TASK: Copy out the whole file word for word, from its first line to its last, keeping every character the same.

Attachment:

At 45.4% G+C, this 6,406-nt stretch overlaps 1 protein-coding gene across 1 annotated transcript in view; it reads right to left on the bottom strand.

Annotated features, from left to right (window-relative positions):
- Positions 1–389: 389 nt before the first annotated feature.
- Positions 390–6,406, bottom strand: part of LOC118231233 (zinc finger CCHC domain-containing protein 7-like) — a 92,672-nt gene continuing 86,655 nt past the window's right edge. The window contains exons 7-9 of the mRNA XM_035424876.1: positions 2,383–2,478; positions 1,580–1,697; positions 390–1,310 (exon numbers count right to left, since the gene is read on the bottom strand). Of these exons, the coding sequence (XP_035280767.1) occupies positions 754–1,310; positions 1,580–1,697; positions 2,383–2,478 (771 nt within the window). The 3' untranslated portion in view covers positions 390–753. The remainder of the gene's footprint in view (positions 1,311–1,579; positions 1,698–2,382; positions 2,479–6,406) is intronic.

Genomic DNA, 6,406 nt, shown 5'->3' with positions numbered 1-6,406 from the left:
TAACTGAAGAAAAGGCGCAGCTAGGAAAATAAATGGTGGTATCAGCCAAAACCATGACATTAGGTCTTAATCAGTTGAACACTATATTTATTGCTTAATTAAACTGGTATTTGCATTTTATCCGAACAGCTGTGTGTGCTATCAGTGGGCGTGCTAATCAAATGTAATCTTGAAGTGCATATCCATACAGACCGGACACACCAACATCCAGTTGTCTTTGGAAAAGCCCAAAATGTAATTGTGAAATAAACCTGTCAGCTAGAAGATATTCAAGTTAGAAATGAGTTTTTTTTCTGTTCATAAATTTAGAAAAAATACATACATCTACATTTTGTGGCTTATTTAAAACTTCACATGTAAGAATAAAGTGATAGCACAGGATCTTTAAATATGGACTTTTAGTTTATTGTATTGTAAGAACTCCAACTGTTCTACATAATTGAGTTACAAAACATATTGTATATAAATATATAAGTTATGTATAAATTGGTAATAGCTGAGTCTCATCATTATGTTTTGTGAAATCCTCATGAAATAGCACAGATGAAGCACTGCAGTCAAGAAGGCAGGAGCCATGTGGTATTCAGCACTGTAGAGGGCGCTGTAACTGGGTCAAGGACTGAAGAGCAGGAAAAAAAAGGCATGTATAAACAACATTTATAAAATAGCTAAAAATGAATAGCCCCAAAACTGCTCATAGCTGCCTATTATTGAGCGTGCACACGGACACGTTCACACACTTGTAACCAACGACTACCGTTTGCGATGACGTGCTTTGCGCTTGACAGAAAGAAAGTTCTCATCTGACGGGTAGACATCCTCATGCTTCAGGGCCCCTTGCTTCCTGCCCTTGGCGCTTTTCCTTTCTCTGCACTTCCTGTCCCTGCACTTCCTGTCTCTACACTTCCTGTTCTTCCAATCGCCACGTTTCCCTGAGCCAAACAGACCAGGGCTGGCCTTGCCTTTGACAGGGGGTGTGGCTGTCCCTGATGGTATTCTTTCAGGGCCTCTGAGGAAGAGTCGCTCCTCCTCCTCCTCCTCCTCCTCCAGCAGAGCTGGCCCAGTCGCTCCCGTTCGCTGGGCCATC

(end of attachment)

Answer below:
At 45.4% G+C, this 6,406-nt stretch overlaps 1 protein-coding gene across 1 annotated transcript in view; it reads right to left on the bottom strand.

Annotated features, from left to right (window-relative positions):
- Positions 1–389: 389 nt before the first annotated feature.
- Positions 390–6,406, bottom strand: part of LOC118231233 (zinc finger CCHC domain-containing protein 7-like) — a 92,672-nt gene continuing 86,655 nt past the window's right edge. The window contains exons 7-9 of the mRNA XM_035424876.1: positions 2,383–2,478; positions 1,580–1,697; positions 390–1,310 (exon numbers count right to left, since the gene is read on the bottom strand). Of these exons, the coding sequence (XP_035280767.1) occupies positions 754–1,310; positions 1,580–1,697; positions 2,383–2,478 (771 nt within the window). The 3' untranslated portion in view covers positions 390–753. The remainder of the gene's footprint in view (positions 1,311–1,579; positions 1,698–2,382; positions 2,479–6,406) is intronic.

Genomic DNA, 6,406 nt, shown 5'->3' with positions numbered 1-6,406 from the left:
TAACTGAAGAAAAGGCGCAGCTAGGAAAATAAATGGTGGTATCAGCCAAAACCATGACATTAGGTCTTAATCAGTTGAACACTATATTTATTGCTTAATTAAACTGGTATTTGCATTTTATCCGAACAGCTGTGTGTGCTATCAGTGGGCGTGCTAATCAAATGTAATCTTGAAGTGCATATCCATACAGACCGGACACACCAACATCCAGTTGTCTTTGGAAAAGCCCAAAATGTAATTGTGAAATAAACCTGTCAGCTAGAAGATATTCAAGTTAGAAATGAGTTTTTTTTCTGTTCATAAATTTAGAAAAAATACATACATCTACATTTTGTGGCTTATTTAAAACTTCACATGTAAGAATAAAGTGATAGCACAGGATCTTTAAATATGGACTTTTAGTTTATTGTATTGTAAGAACTCCAACTGTTCTACATAATTGAGTTACAAAACATATTGTATATAAATATATAAGTTATGTATAAATTGGTAATAGCTGAGTCTCATCATTATGTTTTGTGAAATCCTCATGAAATAGCACAGATGAAGCACTGCAGTCAAGAAGGCAGGAGCCATGTGGTATTCAGCACTGTAGAGGGCGCTGTAACTGGGTCAAGGACTGAAGAGCAGGAAAAAAAAGGCATGTATAAACAACATTTATAAAATAGCTAAAAATGAATAGCCCCAAAACTGCTCATAGCTGCCTATTATTGAGCGTGCACACGGACACGTTCACACACTTGTAACCAACGACTACCGTTTGCGATGACGTGCTTTGCGCTTGACAGAAAGAAAGTTCTCATCTGACGGGTAGACATCCTCATGCTTCAGGGCCCCTTGCTTCCTGCCCTTGGCGCTTTTCCTTTCTCTGCACTTCCTGTCCCTGCACTTCCTGTCTCTACACTTCCTGTTCTTCCAATCGCCACGTTTCCCTGAGCCAAACAGACCAGGGCTGGCCTTGCCTTTGACAGGGGGTGTGGCTGTCCCTGATGGTATTCTTTCAGGGCCTCTGAGGAAGAGTCGCTCCTCCTCCTCCTCCTCCTCCTCCAGCAGAGCTGGCCCAGTCGCTCCCGTTCGCTGGGCCATC